Medical crews at Houston’s NRG park were poorly trained and ill-equipped to treat people at rapper Travis Scott’s Astroworld music festival, where at least eight people were killed and nearly two dozen injured in a stampede Friday night, concertgoers said.
Some 300 others were treated at a field hospital during the “mass casualty incident” at the scene after scores fell to the ground while Scott was performing, police said. At least 11 people were in cardiac arrest.
Madeline Eskins, who was at the concert and confirmed to the Post that she’s an ICU nurse in Humble, Texas, posted on Instagram that she initially passed out during the crush near the stage. She said her unconscious body was apparently “crowdsurfed” out of the packed crowd and when she woke up, “I had a water bottle in my lap and had no clue what happened.”
She looked around and saw that people were being carried out with their eyes rolled back, “bleeding from their nose and mouth” and ended up trying to help security check victims’ pulses. One had none.
A security guard asked her to help and she found no emergency equipment, such as Ambu bags used to resuscitate people who can’t breathe or defibrillators used to shock hearts.
“Some of these medical staff had little to no experience with CPR, didn’t know how to check a pulse, carotid or femoral,” Eskins wrote in her post. She said some people who had pulses were getting unneeded CPR, but there were not enough people to do CPR “on individuals that were actually pulseless.”
“The medical staff didn’t have the tools to do their jobs,” she continued. “And despite the crowd around us trying to get someone to stop the concert, they just kept going. Even though Travis acknowledged that someone in the crowed needed an ambulance.”
The show was shut down a short time later, after Drake had joined Scott on stage.
Similar stories about untrained and ill-equipped staff were posted across social media. “I watched a girl die in front of me all because these ‘medics’ were so ill prepared,” a person who claimed to be a trained medic wrote on Reddit.
Houston Police Executive Assistant Chief Larry Satterwhite was near the front of the crowd and said it seemed the surge “happened all at once.”
“Suddenly we had several people down on the ground, experiencing some type of cardiac arrest or some type of medical episode,” Satterwhite said. “And so we immediately started doing CPR, and moving people right then, and that’s when I went and met with the promoters, and Live Nation, and they agreed to end early in the interest of public safety.”
Houston Fire Chief Samuel Pena acknowledged that the medical personnel stationed at the event were quickly overwhelmed and credited the police and other emergency responders with quick action “trying to secure what was really a chaotic event.”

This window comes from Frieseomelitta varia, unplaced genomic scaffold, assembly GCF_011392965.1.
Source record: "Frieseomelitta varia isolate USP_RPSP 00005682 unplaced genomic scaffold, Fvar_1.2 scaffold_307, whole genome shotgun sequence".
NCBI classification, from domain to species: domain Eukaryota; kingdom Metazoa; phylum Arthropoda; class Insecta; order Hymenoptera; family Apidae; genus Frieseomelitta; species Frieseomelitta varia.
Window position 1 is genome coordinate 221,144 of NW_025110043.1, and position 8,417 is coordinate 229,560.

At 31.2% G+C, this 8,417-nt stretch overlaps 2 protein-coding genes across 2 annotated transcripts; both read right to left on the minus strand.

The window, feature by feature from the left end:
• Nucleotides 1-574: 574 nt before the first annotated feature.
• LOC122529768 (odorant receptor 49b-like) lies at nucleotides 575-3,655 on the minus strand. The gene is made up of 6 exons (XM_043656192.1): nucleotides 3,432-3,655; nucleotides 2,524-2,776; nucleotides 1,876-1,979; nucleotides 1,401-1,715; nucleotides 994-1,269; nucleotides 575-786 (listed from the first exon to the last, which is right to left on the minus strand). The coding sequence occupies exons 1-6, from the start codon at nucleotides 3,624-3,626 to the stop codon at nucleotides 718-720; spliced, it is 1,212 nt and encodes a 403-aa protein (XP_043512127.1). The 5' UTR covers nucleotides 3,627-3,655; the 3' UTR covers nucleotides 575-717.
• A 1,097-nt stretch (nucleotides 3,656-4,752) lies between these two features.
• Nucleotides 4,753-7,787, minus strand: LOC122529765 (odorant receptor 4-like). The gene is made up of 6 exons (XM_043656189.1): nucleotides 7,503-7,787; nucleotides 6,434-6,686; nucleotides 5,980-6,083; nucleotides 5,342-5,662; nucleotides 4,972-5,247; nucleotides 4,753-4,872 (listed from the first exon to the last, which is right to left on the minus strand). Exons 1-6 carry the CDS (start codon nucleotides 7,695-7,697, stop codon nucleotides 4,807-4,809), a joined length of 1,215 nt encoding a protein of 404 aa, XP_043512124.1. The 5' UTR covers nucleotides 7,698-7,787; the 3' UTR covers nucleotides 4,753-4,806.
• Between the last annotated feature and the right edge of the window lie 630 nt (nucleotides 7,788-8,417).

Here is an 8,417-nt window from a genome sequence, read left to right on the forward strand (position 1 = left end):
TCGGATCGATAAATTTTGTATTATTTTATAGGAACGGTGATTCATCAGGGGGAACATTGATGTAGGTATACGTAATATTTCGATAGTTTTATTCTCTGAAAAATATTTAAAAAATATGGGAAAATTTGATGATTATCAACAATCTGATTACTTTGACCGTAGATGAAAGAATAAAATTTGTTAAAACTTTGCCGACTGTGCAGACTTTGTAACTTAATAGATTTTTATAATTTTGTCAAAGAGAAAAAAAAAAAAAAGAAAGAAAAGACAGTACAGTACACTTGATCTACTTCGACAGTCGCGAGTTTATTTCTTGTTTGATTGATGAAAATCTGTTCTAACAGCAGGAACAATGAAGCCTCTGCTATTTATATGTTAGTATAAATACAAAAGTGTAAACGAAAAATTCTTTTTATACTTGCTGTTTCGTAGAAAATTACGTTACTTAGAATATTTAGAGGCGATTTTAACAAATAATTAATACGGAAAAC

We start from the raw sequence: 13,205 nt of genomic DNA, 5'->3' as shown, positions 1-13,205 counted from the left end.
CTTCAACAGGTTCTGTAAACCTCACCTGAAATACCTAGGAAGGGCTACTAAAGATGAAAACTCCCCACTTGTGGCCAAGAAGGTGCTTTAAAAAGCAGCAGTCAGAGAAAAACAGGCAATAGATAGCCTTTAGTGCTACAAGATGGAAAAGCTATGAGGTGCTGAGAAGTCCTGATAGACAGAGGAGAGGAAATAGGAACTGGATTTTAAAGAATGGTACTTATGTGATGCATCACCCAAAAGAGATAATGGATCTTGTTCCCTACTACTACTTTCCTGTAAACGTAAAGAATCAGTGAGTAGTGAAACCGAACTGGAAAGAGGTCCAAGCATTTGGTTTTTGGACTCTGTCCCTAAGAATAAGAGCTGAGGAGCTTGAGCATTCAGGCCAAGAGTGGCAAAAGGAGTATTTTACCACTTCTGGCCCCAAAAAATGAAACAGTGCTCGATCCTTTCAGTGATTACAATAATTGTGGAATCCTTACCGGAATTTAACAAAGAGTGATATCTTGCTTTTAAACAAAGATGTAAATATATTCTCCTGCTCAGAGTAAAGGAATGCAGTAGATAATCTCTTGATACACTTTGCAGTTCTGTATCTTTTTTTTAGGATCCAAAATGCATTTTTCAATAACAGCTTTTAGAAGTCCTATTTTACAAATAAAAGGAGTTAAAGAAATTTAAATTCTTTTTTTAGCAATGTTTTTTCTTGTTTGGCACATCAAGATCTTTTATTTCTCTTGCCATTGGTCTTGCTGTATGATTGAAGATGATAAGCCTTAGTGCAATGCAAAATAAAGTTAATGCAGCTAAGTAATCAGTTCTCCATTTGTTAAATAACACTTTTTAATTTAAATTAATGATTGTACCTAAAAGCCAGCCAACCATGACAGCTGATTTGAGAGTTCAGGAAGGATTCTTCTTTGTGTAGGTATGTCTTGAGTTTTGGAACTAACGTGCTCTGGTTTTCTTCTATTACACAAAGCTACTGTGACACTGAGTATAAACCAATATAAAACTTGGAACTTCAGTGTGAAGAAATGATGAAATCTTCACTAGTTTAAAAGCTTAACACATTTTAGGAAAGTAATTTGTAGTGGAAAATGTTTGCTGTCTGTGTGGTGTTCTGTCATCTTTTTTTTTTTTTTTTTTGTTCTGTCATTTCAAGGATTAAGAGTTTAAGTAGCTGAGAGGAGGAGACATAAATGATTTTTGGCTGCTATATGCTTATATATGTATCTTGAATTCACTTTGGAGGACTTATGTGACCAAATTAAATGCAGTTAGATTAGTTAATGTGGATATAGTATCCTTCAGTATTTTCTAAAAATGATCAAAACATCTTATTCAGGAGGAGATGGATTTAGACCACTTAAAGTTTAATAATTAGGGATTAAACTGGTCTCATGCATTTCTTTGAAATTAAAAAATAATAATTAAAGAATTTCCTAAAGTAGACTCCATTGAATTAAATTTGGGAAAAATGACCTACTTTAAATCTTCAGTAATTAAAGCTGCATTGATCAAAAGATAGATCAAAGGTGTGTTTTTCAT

It’s still not clear exactly what triggered the collapses and deaths. A medical examiner would investigate. The deceased had not been identified as of early Saturday. Officials set up a reunification center at a hotel for family members who had not been able to reach relatives who attended the show.
While authorities said the injuries came after a surge in which a part of the crowd “began to compress” to the front of the stage at around 9:15 p.m., they also suggested something more nefarious might be involved.
Houston Police Chief Troy Finner said authorities have “heard rumors of people injecting people with drugs” at the show, but added “I think it’s very important that none of us speculate.”
A source close to concert organizers told The Post they believe that is what happened, pointing to a spate of “spiking” incidents at UK bars and clubs as an example of the sort of attack, and suggesting that the people who collapsed were all in the same area of the crowd.
“This was a targeted attack on innocent people, including a child,” the source maintained. “People were being spiked against their own will. The crowd surge was from panic because people were running for safety.”
Scott’s “content teams” will provide video taken by drones and on the ground to investigators, the source added.
The two-day event’s 100,000 tickets sold out within an hour of going on sale in May. About 50,000 people were attending Friday night’s show. Saturday’s performances were canceled.
The collapses followed several injuries earlier in the day, when a crowd rushed the VIP entrance and scrambled into the stadium without going through security checks.
Finner said during a press conference it was too early to know if the deaths or injuries were the result of criminal activity, but his department will investigate any possibilities.
“Until we determine what happened, what caused the surge, we don’t know,” Finner said ABC 13 reported. “We will find out. Is there anything criminal? We don’t know.”
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